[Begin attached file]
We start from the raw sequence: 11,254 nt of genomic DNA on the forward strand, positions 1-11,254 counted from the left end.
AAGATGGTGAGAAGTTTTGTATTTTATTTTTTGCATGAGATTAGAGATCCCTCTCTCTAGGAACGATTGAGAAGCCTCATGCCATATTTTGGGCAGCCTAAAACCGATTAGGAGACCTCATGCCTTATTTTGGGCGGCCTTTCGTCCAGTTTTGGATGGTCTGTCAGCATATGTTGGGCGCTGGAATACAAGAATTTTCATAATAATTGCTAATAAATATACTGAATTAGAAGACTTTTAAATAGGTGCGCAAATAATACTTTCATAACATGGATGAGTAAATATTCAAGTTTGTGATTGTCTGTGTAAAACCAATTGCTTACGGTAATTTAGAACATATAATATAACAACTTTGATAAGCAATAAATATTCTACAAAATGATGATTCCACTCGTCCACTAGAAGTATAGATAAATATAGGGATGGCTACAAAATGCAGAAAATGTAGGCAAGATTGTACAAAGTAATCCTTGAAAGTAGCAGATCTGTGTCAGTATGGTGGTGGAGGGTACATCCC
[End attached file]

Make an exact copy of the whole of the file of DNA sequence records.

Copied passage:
We start from the raw sequence: 11,254 nt of genomic DNA on the forward strand, positions 1-11,254 counted from the left end.
AAGATGGTGAGAAGTTTTGTATTTTATTTTTTGCATGAGATTAGAGATCCCTCTCTCTAGGAACGATTGAGAAGCCTCATGCCATATTTTGGGCAGCCTAAAACCGATTAGGAGACCTCATGCCTTATTTTGGGCGGCCTTTCGTCCAGTTTTGGATGGTCTGTCAGCATATGTTGGGCGCTGGAATACAAGAATTTTCATAATAATTGCTAATAAATATACTGAATTAGAAGACTTTTAAATAGGTGCGCAAATAATACTTTCATAACATGGATGAGTAAATATTCAAGTTTGTGATTGTCTGTGTAAAACCAATTGCTTACGGTAATTTAGAACATATAATATAACAACTTTGATAAGCAATAAATATTCTACAAAATGATGATTCCACTCGTCCACTAGAAGTATAGATAAATATAGGGATGGCTACAAAATGCAGAAAATGTAGGCAAGATTGTACAAAGTAATCCTTGAAAGTAGCAGATCTGTGTCAGTATGGTGGTGGAGGGTACATCCC